The Dark Side of Environmentalism
The Ministry for the Future Kim Stanley Robinson's book is not one that praises ecoterrorists
The Ministry for the Future Kim Stanley Robinson's book is not one that praises ecoterrorists. It actually manages to avoid this subject on most of its pages. The dark side of the story, which focuses on the eponymous ministry over the next few centuries, is the key to transitioning Earth into a peaceful and sustainable future.
This is a bizarre setup for a plot-driven novel. The actual plot, which includes the sabotage of planes and the sinking cargo ships, is casually mentioned as news commentary or in conversations between characters. The Children of Kali group is briefly mentioned and vicariously told through rumors. They use violence to force plutocratic capitalists to accept a net zero carbon world.
As the climate crisis has worsened, ecoterrorism has been more popular among authors. Richard Powers, author of The Overstory which was awarded the 2019 Pulitzer Prize for Fiction, showed how five different characters come together to do a violent act in order to save the planet. Then, they process the consequences.
It's a dark subject and was almost unheard of before the terrorist attacks on September 11. This isn't a new concept, however. Square's Final Fantasy VII was released in 1997. It remains a star in the franchise's history. The story follows a group of ecoterrorists who are trying to save the world from the evil mako extraction corporate empire Shinra.
Robinson avoids the ethical dilemmas of violent revolution or the deeply-wrought emotions that can come from people who love the planet and people but believe that killing them is a way to salvation. Robinson instead writes a sprawling, dense work that examines the challenges of creating a carbon-free future and ultimately finds that humanity can achieve it, even if it is a bit violent.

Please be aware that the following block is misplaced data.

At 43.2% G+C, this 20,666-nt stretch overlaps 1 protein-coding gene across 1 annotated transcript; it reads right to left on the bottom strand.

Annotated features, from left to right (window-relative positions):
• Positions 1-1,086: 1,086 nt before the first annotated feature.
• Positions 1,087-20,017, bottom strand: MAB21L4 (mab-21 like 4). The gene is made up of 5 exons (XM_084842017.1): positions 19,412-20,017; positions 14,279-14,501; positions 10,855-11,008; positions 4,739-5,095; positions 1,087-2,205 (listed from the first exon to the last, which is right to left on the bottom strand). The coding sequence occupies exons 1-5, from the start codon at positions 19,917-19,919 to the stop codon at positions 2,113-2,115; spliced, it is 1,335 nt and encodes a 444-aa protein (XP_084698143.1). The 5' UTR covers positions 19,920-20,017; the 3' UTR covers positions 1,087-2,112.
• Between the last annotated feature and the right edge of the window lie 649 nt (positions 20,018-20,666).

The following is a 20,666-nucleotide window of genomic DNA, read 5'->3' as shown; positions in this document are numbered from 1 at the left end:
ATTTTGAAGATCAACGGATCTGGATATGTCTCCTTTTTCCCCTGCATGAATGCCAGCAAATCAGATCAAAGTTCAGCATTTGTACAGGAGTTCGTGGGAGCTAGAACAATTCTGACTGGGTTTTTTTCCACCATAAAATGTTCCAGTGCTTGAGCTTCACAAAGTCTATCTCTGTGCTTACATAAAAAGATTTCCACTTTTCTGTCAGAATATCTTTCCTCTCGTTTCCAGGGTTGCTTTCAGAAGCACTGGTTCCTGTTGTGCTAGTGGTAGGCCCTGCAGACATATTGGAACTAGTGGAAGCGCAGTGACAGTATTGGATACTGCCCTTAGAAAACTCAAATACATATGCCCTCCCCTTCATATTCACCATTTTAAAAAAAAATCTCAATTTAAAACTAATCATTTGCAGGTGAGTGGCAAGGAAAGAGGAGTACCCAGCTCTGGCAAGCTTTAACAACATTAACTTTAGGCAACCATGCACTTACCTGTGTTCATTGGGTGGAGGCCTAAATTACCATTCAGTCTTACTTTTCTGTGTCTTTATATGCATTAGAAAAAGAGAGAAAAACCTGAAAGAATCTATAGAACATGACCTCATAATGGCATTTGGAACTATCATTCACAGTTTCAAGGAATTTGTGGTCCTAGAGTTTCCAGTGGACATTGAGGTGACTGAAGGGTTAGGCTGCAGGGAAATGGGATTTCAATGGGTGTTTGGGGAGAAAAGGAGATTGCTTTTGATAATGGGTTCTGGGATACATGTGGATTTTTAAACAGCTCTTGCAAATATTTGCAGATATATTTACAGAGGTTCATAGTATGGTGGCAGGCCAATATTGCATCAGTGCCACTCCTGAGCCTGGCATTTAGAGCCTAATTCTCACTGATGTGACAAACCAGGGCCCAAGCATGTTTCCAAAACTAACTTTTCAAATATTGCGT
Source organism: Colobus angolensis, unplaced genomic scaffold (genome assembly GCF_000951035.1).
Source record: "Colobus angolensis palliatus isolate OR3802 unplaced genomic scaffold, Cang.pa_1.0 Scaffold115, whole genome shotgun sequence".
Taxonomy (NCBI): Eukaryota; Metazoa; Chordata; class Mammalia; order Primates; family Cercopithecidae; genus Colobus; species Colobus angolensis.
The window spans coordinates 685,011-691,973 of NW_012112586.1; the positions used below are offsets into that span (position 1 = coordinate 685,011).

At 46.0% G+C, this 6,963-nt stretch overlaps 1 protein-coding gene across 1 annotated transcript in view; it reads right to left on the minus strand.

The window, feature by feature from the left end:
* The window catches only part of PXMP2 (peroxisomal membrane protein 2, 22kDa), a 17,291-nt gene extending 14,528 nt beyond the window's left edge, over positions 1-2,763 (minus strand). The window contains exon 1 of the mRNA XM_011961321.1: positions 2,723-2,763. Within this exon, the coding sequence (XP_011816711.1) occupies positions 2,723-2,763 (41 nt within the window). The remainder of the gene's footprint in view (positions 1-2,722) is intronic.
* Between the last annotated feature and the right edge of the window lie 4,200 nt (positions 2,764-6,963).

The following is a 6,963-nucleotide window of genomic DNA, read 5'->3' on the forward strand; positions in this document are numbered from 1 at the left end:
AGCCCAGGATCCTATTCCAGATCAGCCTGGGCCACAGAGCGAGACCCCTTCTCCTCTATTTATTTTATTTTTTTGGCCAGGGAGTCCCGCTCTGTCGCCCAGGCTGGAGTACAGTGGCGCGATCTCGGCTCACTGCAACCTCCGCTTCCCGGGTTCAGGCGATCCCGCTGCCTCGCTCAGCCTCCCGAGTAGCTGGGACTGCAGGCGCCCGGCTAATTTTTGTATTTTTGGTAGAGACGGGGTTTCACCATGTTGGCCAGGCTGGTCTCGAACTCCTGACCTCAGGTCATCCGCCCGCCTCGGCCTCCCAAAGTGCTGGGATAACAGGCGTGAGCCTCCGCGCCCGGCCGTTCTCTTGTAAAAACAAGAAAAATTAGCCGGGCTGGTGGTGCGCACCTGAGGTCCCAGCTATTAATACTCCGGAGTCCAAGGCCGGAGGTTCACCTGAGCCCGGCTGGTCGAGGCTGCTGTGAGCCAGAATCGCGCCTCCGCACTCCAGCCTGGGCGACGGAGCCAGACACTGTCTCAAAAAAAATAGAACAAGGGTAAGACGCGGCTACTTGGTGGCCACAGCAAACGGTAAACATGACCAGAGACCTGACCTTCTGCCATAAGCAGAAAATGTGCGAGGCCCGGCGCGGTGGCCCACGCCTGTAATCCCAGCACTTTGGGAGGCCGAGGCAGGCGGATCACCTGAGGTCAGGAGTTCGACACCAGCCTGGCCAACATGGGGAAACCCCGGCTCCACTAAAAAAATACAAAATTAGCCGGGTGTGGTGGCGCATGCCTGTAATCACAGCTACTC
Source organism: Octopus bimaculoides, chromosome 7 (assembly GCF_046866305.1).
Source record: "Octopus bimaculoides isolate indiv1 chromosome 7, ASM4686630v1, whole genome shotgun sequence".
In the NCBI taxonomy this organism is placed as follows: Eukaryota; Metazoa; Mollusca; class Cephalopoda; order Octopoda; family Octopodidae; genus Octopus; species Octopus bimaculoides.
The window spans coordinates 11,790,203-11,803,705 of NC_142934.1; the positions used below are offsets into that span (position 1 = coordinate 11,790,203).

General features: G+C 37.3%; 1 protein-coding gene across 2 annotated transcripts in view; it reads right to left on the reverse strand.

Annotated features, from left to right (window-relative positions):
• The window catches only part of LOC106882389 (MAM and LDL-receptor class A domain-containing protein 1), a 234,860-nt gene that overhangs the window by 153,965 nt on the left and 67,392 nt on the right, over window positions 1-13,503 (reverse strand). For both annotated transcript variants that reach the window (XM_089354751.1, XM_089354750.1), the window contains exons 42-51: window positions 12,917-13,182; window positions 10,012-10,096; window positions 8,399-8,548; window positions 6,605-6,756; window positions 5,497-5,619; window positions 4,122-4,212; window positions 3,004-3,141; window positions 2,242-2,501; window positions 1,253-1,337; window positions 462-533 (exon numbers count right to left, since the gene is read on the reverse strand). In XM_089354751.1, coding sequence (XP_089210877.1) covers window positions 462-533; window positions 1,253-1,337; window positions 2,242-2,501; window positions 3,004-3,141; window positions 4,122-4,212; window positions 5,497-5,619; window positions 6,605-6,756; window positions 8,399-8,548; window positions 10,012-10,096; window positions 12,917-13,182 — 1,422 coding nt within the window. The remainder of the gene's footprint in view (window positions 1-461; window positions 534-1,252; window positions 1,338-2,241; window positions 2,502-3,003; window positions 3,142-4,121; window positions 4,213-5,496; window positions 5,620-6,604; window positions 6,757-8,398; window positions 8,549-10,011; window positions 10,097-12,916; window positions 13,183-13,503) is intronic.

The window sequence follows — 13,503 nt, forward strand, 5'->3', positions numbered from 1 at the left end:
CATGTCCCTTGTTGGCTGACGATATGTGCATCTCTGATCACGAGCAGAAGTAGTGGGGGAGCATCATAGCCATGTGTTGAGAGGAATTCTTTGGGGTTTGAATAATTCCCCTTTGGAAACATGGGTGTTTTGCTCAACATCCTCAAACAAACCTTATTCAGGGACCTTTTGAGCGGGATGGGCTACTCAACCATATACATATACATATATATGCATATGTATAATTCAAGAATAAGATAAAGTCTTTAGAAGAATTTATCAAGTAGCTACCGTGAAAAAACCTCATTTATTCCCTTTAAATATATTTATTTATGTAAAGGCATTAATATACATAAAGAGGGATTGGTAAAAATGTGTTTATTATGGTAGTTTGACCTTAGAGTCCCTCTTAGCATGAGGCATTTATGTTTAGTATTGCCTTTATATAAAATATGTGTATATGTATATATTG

The Ministry for the Future has a lot of speculation and is a piece of speculative fiction. There are many discussions about everything, from the economic discount rate to blockchains, central bank politics to scientific bureaucracy, Swiss governance, Earth’s albedo and Swiss governance. It is a comprehensive policy memo that spans decades. Let's not forget, it has a compelling narrative that surpasses any policy memo.
The novel reminded me of an old saying about diplomacy, and other professions: That the job is a lot of boredom punctuated with moments of terror. The Ministry for the Future can capture the indelible scenes of the future, at its best, with great empathy and verve. The scenes that begin a heat wave in India are shocking, painful and memorable. Robinson's scenes of nature are at their best, with Robinson discussing Antarctica, Swiss Alps and views from airships.
This is only a quarter of the book. Robinson took on the quixotic task of writing a narrative that could transform the activities at an agency charged with enforcing Paris climate agreement into something appealing for general readers. It is uneven and contains glimpses of scenes that recall Malka Older’s Centenal Cycle which had a similar lens on a future supranational government body as well as its bureaucratic activities.
Robinson, on the other hand, has had to do without a direct antagonist in her series. The villain is us all, it's capitalism, the system, inertia, and lethargy. The reader's interest is greatly affected by whether the bureaucrat has worked at a public policy school in their personal history. This is me, but I was not able to get there.